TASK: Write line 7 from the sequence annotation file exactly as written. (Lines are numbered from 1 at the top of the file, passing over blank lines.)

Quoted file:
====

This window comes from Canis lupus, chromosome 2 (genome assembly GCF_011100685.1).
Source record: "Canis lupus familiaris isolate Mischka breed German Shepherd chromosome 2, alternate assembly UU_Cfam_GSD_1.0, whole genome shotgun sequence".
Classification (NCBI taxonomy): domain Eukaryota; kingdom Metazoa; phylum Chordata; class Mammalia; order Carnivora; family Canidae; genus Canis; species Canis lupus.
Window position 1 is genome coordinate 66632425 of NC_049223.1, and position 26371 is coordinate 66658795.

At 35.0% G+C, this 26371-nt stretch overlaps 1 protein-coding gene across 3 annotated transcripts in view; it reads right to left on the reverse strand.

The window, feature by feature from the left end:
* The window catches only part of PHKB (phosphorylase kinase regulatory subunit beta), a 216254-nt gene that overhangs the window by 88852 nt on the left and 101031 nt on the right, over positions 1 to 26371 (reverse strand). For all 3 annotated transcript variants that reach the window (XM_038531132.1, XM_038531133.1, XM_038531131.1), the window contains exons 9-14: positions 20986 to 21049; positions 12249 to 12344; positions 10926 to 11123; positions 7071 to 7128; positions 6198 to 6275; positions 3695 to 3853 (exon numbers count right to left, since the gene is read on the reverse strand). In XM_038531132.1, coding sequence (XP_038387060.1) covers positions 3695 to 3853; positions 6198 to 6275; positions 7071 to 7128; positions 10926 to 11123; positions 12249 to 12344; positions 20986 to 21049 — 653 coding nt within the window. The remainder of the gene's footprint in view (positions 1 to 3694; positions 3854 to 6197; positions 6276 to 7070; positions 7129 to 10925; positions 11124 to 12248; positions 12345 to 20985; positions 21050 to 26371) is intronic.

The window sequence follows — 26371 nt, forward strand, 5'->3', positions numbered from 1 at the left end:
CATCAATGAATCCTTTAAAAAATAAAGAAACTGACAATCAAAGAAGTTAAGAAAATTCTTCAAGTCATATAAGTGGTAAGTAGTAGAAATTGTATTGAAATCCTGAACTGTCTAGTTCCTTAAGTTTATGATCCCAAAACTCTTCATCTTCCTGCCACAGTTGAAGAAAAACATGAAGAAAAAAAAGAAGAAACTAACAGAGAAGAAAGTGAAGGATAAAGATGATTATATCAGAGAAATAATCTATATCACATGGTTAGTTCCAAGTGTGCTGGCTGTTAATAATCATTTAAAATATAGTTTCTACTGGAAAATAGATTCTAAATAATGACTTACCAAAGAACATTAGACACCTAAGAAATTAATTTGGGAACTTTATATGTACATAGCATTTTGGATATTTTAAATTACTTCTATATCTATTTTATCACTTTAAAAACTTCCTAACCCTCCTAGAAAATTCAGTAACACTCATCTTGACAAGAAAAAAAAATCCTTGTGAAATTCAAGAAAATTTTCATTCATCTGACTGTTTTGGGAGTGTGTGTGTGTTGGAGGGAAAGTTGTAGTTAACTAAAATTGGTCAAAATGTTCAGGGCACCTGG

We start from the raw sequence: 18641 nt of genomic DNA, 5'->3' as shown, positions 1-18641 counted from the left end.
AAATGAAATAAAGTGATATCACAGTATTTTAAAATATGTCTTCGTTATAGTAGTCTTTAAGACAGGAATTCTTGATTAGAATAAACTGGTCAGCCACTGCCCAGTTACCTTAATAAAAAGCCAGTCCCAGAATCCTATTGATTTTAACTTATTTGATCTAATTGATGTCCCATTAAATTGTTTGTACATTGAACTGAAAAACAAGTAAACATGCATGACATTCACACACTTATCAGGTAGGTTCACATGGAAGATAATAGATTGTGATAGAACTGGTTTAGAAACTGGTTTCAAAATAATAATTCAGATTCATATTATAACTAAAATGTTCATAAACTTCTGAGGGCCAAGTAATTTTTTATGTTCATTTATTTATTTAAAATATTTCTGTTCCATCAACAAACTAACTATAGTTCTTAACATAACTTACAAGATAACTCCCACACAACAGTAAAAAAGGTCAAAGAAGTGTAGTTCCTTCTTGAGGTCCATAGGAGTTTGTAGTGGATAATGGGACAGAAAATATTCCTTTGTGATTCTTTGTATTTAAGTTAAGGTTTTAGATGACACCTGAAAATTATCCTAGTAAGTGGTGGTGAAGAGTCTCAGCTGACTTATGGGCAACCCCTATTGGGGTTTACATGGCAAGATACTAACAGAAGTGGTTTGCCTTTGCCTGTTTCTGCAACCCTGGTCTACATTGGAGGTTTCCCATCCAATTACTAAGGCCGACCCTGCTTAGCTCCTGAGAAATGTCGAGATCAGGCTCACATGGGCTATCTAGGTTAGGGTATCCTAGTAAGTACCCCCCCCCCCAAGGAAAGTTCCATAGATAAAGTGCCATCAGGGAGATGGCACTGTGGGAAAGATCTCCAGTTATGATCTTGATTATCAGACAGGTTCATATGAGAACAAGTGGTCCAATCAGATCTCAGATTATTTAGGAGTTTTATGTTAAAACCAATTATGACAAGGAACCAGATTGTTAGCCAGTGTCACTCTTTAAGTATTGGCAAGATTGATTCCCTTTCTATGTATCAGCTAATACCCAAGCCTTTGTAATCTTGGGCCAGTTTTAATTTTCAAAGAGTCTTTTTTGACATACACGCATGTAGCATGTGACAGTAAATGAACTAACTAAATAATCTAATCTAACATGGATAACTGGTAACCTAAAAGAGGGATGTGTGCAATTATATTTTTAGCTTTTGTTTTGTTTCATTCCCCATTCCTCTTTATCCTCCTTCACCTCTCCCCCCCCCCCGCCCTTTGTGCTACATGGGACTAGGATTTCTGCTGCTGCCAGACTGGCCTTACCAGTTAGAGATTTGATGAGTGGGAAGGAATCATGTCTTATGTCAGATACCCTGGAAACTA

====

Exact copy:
* The window catches only part of PHKB (phosphorylase kinase regulatory subunit beta), a 216254-nt gene that overhangs the window by 88852 nt on the left and 101031 nt on the right, over positions 1 to 26371 (reverse strand). For all 3 annotated transcript variants that reach the window (XM_038531132.1, XM_038531133.1, XM_038531131.1), the window contains exons 9-14: positions 20986 to 21049; positions 12249 to 12344; positions 10926 to 11123; positions 7071 to 7128; positions 6198 to 6275; positions 3695 to 3853 (exon numbers count right to left, since the gene is read on the reverse strand). In XM_038531132.1, coding sequence (XP_038387060.1) covers positions 3695 to 3853; positions 6198 to 6275; positions 7071 to 7128; positions 10926 to 11123; positions 12249 to 12344; positions 20986 to 21049 — 653 coding nt within the window. The remainder of the gene's footprint in view (positions 1 to 3694; positions 3854 to 6197; positions 6276 to 7070; positions 7129 to 10925; positions 11124 to 12248; positions 12345 to 20985; positions 21050 to 26371) is intronic.